Raphael often happened to turn to Christian subjects. Rethinking them, he sometimes changed them so that they changed a little, becoming livelier and fuller.
The “position in the tomb” depicts the moment when the body of Christ, taken from the cross, was carried by his relatives and friends. Holding it on a stretched fabric, they take it to the gardens, where one rich man provided his personal tomb for burial.
The body of Christ is lifeless. On the arms and legs are bloody marks from nails, the head is thrown back, eyes are closed. The body hangs in a way that a living person cannot hang - relaxed and at the same time very soft, like a bag of flour, not flesh and bones. It is carried by students, supported, pulled. Their faces are mournful, the youngest reaches for Christ, as if wanting to touch him and not believing that he could die. None of them believe, but the body in their hands is the best evidence of death.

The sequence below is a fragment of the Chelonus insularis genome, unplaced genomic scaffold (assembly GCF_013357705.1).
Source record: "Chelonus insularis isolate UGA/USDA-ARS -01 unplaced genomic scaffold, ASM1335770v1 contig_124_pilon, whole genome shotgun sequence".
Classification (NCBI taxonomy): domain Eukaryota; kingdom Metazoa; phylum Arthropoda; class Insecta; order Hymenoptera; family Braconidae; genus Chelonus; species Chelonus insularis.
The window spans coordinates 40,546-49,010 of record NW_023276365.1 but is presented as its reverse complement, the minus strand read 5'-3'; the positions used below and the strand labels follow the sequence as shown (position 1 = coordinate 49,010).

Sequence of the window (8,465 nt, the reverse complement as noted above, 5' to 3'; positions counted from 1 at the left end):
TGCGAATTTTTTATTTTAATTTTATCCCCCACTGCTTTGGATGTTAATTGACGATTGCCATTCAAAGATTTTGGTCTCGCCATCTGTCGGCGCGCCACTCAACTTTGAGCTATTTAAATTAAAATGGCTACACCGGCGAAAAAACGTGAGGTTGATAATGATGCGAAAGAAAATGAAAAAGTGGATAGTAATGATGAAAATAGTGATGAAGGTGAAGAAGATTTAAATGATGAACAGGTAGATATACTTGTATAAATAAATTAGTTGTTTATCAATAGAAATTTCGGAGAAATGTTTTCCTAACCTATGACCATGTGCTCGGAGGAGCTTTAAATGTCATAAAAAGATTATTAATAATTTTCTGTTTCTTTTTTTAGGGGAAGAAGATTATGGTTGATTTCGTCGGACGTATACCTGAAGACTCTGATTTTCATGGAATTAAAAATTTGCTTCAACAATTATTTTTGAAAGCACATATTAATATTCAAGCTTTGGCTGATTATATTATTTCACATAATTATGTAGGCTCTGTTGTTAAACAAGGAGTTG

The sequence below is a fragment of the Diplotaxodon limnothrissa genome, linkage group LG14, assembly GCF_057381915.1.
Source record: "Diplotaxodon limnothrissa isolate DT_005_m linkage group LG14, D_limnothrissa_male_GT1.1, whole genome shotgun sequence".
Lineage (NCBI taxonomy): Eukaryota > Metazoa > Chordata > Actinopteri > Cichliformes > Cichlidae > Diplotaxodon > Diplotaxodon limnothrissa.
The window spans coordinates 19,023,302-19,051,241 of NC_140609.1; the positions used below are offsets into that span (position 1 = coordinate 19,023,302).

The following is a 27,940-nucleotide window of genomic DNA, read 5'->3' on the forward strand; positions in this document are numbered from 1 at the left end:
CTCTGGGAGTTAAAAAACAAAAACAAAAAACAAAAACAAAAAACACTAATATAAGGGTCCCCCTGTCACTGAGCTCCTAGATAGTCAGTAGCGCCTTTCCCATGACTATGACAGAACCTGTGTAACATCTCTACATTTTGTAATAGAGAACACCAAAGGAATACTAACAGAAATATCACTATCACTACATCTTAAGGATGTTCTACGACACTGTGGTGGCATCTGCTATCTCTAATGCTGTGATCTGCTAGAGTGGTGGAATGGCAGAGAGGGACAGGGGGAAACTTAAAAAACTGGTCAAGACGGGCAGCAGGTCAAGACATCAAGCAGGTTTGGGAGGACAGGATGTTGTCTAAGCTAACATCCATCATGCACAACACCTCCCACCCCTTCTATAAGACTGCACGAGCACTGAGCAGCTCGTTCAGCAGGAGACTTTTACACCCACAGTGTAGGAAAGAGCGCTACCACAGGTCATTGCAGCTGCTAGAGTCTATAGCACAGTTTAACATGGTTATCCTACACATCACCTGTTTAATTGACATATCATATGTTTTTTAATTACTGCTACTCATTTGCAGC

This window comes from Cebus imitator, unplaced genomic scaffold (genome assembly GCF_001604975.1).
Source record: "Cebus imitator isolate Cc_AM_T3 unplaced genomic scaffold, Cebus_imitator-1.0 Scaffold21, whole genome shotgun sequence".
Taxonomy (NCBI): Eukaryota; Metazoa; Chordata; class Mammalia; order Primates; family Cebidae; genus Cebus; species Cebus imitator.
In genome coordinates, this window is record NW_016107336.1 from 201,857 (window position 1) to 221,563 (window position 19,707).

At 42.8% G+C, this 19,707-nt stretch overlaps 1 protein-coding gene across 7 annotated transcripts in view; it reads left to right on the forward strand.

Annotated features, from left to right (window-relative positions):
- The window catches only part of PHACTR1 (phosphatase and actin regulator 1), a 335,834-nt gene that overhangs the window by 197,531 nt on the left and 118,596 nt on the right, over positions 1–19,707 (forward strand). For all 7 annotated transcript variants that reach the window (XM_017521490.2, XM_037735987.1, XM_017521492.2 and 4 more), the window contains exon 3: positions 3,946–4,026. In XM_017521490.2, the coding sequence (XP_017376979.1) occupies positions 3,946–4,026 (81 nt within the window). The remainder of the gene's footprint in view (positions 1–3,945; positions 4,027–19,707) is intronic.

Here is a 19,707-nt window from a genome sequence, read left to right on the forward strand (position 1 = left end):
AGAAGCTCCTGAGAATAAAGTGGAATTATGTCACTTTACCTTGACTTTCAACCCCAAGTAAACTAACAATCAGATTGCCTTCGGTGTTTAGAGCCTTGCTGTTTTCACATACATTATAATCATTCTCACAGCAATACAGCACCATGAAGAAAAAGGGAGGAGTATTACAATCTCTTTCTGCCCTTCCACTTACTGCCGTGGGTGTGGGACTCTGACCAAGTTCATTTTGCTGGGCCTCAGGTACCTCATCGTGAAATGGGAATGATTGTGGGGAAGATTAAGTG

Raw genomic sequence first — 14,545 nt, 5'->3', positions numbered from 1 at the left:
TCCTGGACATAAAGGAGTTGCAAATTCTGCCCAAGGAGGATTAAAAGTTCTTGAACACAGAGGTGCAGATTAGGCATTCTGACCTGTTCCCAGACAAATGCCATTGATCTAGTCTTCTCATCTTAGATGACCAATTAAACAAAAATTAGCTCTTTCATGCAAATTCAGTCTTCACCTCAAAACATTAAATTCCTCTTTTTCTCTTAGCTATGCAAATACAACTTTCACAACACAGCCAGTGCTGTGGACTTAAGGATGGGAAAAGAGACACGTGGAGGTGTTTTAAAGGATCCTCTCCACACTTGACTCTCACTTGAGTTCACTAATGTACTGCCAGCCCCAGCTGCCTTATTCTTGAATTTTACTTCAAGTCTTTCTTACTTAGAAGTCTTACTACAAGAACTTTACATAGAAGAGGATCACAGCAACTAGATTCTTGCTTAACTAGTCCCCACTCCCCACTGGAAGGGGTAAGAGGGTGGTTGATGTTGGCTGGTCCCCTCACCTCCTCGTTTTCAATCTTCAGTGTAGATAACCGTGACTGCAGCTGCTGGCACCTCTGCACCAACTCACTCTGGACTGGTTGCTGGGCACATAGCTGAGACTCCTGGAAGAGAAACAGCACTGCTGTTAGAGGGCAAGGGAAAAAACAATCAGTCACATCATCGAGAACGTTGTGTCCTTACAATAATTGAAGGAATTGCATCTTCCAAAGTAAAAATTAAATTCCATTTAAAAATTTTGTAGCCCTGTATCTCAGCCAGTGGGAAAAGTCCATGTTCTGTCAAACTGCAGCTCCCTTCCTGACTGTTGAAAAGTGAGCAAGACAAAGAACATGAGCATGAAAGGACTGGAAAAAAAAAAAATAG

Men who carry the body are followed by women. Among them was Maria, but in the picture she loses consciousness, stumbles, and is caught, supported by caring sympathetic hands. Mary Magdalene, kneeling, not believing in death and mourning for the dead, is drawn to catch the Virgin and her pose itself expresses confusion and horror. The rest are calmer, they hold on better, and somewhere far away, over the procession - awkward, mournful, afraid of the cause for which they have gathered - crosses rise on the bald Calvary, who is forever destined to remain in human memory as a place where God was crucified.
Rafael gives the scene a sad vitality, creates from it something that is intuitive. At one glance, the sorrow and confusion of the disciples are visible, the face of the Virgin expresses mortal torment, as if she had been crucified with her son, as if all his pain was hers.
Using mercilessly bright colors, Raphael shows how terrible it is that the world continued to be, and continued to be, without fading, not becoming less festive.
God died, and no one except his disciples noticed this.
Mane Pictures With Titles